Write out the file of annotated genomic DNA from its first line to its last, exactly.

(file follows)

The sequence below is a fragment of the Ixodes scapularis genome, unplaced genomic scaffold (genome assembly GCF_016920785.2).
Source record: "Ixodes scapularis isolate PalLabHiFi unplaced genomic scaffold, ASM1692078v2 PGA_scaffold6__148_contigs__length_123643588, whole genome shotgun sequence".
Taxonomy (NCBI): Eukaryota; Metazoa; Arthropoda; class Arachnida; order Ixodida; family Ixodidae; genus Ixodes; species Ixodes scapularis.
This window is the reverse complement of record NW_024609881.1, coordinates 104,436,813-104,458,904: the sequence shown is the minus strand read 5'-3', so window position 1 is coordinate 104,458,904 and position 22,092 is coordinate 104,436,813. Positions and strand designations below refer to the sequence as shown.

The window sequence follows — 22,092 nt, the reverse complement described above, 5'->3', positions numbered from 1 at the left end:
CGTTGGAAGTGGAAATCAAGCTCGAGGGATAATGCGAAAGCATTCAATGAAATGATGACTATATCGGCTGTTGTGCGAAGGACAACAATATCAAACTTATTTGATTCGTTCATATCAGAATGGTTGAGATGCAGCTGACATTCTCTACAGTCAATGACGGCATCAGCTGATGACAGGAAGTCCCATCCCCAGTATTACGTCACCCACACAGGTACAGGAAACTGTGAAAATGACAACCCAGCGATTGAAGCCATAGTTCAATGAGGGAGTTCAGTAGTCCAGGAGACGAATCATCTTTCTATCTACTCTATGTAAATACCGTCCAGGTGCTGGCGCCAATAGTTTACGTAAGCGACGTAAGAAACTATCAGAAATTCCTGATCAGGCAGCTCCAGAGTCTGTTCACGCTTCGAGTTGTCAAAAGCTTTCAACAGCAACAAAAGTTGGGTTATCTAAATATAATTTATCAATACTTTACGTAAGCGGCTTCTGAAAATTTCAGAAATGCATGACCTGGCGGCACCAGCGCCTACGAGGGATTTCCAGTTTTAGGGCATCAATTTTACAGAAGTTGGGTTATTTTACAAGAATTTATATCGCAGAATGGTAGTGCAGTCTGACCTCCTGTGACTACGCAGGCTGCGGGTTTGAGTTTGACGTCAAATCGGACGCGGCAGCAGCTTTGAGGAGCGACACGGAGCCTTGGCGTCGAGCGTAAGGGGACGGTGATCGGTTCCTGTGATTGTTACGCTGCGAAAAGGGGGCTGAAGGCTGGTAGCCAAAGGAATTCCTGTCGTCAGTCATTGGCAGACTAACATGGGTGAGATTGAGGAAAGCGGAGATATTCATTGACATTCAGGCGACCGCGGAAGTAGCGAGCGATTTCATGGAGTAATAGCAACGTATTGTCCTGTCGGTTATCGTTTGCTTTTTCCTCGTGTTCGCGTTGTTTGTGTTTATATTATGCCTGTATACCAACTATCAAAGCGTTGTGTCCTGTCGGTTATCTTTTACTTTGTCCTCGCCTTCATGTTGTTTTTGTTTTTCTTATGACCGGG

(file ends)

The sequence below is a fragment of the Ixodes scapularis genome, unplaced genomic scaffold (genome assembly GCF_016920785.2).
Source record: "Ixodes scapularis isolate PalLabHiFi unplaced genomic scaffold, ASM1692078v2 PGA_scaffold6__148_contigs__length_123643588, whole genome shotgun sequence".
Taxonomy (NCBI): Eukaryota; Metazoa; Arthropoda; class Arachnida; order Ixodida; family Ixodidae; genus Ixodes; species Ixodes scapularis.
This window is the reverse complement of record NW_024609881.1, coordinates 104,436,813-104,458,904: the sequence shown is the minus strand read 5'-3', so window position 1 is coordinate 104,458,904 and position 22,092 is coordinate 104,436,813. Positions and strand designations below refer to the sequence as shown.

The window sequence follows — 22,092 nt, the reverse complement described above, 5'->3', positions numbered from 1 at the left end:
CGTTGGAAGTGGAAATCAAGCTCGAGGGATAATGCGAAAGCATTCAATGAAATGATGACTATATCGGCTGTTGTGCGAAGGACAACAATATCAAACTTATTTGATTCGTTCATATCAGAATGGTTGAGATGCAGCTGACATTCTCTACAGTCAATGACGGCATCAGCTGATGACAGGAAGTCCCATCCCCAGTATTACGTCACCCACACAGGTACAGGAAACTGTGAAAATGACAACCCAGCGATTGAAGCCATAGTTCAATGAGGGAGTTCAGTAGTCCAGGAGACGAATCATCTTTCTATCTACTCTATGTAAATACCGTCCAGGTGCTGGCGCCAATAGTTTACGTAAGCGACGTAAGAAACTATCAGAAATTCCTGATCAGGCAGCTCCAGAGTCTGTTCACGCTTCGAGTTGTCAAAAGCTTTCAACAGCAACAAAAGTTGGGTTATCTAAATATAATTTATCAATACTTTACGTAAGCGGCTTCTGAAAATTTCAGAAATGCATGACCTGGCGGCACCAGCGCCTACGAGGGATTTCCAGTTTTAGGGCATCAATTTTACAGAAGTTGGGTTATTTTACAAGAATTTATATCGCAGAATGGTAGTGCAGTCTGACCTCCTGTGACTACGCAGGCTGCGGGTTTGAGTTTGACGTCAAATCGGACGCGGCAGCAGCTTTGAGGAGCGACACGGAGCCTTGGCGTCGAGCGTAAGGGGACGGTGATCGGTTCCTGTGATTGTTACGCTGCGAAAAGGGGGCTGAAGGCTGGTAGCCAAAGGAATTCCTGTCGTCAGTCATTGGCAGACTAACATGGGTGAGATTGAGGAAAGCGGAGATATTCATTGACATTCAGGCGACCGCGGAAGTAGCGAGCGATTTCATGGAGTAATAGCAACGTATTGTCCTGTCGGTTATCGTTTGCTTTTTCCTCGTGTTCGCGTTGTTTGTGTTTATATTATGCCTGTATACCAACTATCAAAGCGTTGTGTCCTGTCGGTTATCTTTTACTTTGTCCTCGCCTTCATGTTGTTTTTGTTTTTCTTATGACCGGG